It would be a mistake to see IS as a latter-day national liberation movement acting under the guise of religion
Those who talk of the ‘radicalisation’ of Jihadi John, the British recruit who does the voiceovers for Islamic State decapitation videos in the sort of mockney accent American girls reportedly find irresistible, are missing one blindingly obvious point.
There is no meaningful sense whatsoever in which Mohammed Emwazi can be categorised as a radical. He is very much a political reactionary, and indeed a living exemplar of the dictionary definition of that word.
Of course both concepts – like many other elements of contemporary political discourse, including left and right as points on an ideological spectrum – trace their origins back to the French revolution.
The designation ‘reactionary’ refers to one who advocates a return to an earlier social order. There can surely be no more accurate summation of a movement out to secure the restoration of an Arab variant on feudalism, directly modelled on the seventh century.
It is a mistake to see IS as some latter-day national liberation movement acting under the guise of religion, a twisted reincarnation of the FLN or Viet Cong or Umkhonto we Sizwe, resorting to armed struggle to secure an essentially just end, and thus in possession of some claim on the moral solidarity of the western left.
Its is a movement of theocratic totalitarianism that aims is to impose, by force of arms, an absolutist reading of Islam of anyone unlucky enough to come within its grasp. The parallel drawn by Kenan Malik with the long-forgotten creed of nihilism strikes me as at the very least a suggestive one.
As IS has already shown in the territory in which it holds sway, it is ready to murder religious and sexual minorities, violently enforce patriarchy, destroy non-Muslim antiquities and to amputate and execute for infractions of its particularist interpretation of sharia. The kicker is, it wants to extend its domination across the entire planet.
Asim Qureshi of advocacy group Cage yesterday described Emwazi as “extremely kind, gentle and soft-spoken, the most humble young person I knew”.
It cannot be excluded that he once really was a smashing bloke who used to give his mother flowers and that, and only wanted to visit Tanzania out of a burning desire to witness giraffes in the wild.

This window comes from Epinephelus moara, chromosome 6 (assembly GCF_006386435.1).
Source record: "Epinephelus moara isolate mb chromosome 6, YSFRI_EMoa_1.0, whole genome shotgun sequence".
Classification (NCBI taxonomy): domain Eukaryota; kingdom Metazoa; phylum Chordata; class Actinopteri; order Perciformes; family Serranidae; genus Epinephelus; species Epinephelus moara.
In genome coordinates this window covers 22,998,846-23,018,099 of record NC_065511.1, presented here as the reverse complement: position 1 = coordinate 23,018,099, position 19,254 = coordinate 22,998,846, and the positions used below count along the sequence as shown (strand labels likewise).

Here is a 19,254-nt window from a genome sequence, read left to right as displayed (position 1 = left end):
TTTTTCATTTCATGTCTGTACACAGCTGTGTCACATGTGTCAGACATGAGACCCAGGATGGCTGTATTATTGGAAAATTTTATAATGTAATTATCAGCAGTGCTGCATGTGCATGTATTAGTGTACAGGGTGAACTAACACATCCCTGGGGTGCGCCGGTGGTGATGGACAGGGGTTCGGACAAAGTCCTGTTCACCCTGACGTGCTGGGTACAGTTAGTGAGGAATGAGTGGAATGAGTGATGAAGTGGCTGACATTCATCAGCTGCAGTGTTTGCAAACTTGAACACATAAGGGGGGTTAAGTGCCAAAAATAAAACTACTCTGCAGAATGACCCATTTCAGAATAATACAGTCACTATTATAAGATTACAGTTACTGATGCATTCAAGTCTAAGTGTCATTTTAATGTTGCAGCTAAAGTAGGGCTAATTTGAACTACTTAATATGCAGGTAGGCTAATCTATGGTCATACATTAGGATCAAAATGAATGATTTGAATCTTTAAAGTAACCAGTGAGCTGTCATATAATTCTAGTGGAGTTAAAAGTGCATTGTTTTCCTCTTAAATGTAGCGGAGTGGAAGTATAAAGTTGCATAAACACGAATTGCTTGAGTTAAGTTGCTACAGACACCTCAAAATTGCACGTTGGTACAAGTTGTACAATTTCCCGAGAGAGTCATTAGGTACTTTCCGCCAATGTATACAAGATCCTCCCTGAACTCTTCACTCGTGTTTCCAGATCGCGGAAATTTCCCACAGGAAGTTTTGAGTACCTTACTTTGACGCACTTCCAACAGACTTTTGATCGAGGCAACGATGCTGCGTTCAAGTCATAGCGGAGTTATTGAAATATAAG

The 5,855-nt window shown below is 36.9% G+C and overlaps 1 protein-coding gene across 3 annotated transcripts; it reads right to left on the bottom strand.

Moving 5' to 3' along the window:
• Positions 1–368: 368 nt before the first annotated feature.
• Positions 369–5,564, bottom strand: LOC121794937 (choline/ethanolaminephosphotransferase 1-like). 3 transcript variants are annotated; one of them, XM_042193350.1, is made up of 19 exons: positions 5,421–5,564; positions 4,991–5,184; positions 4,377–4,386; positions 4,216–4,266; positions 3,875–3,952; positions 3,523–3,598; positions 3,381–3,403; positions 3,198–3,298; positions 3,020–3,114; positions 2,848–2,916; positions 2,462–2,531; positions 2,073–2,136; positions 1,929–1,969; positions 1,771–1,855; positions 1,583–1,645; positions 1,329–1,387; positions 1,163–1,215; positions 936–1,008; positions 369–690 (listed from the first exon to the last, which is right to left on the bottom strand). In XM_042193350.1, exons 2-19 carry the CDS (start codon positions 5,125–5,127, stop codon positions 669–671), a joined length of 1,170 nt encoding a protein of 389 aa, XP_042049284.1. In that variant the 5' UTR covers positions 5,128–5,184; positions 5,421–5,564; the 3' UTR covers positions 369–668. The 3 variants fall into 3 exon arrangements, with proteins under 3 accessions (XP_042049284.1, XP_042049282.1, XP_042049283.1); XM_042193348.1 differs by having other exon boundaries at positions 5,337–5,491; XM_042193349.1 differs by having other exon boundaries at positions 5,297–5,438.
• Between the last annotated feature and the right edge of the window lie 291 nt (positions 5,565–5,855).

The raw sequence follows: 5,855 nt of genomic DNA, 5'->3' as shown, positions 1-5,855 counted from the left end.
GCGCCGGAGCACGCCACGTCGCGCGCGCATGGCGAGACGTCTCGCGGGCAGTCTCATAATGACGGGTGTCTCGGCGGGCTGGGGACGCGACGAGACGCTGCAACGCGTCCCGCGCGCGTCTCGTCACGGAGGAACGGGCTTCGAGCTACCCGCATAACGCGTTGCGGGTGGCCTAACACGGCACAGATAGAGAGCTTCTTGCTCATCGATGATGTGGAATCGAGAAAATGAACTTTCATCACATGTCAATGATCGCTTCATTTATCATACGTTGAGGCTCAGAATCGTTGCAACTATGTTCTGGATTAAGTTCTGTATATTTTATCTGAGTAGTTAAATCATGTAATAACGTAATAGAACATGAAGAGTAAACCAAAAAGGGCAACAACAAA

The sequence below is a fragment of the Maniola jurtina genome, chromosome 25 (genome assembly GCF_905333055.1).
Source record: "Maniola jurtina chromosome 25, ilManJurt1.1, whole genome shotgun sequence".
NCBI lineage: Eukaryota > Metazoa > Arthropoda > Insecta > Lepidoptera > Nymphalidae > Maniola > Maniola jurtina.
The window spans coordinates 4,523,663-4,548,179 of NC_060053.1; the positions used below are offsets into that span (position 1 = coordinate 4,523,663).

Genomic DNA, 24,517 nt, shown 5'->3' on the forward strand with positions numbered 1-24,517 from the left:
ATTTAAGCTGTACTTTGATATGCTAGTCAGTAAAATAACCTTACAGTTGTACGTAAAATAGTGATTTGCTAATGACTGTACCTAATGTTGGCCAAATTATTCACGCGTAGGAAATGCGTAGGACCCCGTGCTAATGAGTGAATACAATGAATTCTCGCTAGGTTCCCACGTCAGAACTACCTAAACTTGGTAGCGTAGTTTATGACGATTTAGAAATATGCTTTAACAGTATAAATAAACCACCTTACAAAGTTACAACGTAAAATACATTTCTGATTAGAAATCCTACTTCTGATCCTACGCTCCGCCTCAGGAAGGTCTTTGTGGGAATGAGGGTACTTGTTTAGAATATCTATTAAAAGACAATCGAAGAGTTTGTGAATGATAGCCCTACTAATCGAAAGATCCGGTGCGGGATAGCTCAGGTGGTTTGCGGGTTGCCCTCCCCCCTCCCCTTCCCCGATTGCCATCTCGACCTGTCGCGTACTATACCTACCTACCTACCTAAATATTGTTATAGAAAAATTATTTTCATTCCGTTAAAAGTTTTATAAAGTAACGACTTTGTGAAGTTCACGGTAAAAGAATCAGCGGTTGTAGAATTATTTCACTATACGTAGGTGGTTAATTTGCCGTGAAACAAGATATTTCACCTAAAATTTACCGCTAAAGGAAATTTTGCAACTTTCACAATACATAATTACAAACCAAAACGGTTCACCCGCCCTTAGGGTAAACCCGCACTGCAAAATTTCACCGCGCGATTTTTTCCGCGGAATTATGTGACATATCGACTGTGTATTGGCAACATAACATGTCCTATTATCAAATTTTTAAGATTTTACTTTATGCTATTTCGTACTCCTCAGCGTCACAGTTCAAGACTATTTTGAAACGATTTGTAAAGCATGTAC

But Emwazi is now a suspected mass murderer, complicit in and very likely responsible for taking at least seven lives for the benefit of the camera.
To brand such actions as ‘radical’ runs against every usual connotation of a word coined by a whig politician in 1797 to describe a demand for electoral reform.
Radicalism ever since have generally been a description of patrician progressives, dispensing benefactions de haut en bas to the grateful masses.
In British history, the phenomenon has been broad enough to encompass Tories such as Oastler and Liberal radicals such as Lloyd George.
But most reasonable people would recognise the difference between advocating factory legislation and pensions, and hacking the head off a hapless taxi driver seeking to deliver aid consignments to Syria.
More recently, ‘radical right’ has sometimes been used as a label for post-fascist formations such as Italy’s Alleanza Nazionale and France’s Front nationale, although most political sociologists prefer to call these parties populist right.
It does not usually fall to me to insist on fairness towards such unpleasant figures as Gianfranco Fini or Marine Le Pen, but they have worked within the democratic process to secure their ends. Not even that applies to Jihadi John.
The boundaries of radicalism, then, clearly are somewhat flexible. But they should not be stretched beyond breaking point.
Aneurin Bevan once noted that a reactionary was ‘a man walking backwards with his face to the future’. Let us be clear that Emwazi is precisely that, and that is not the least of the reasons why the left should not be lining up behind his apologists.
David Osland is a London-based journalist and writer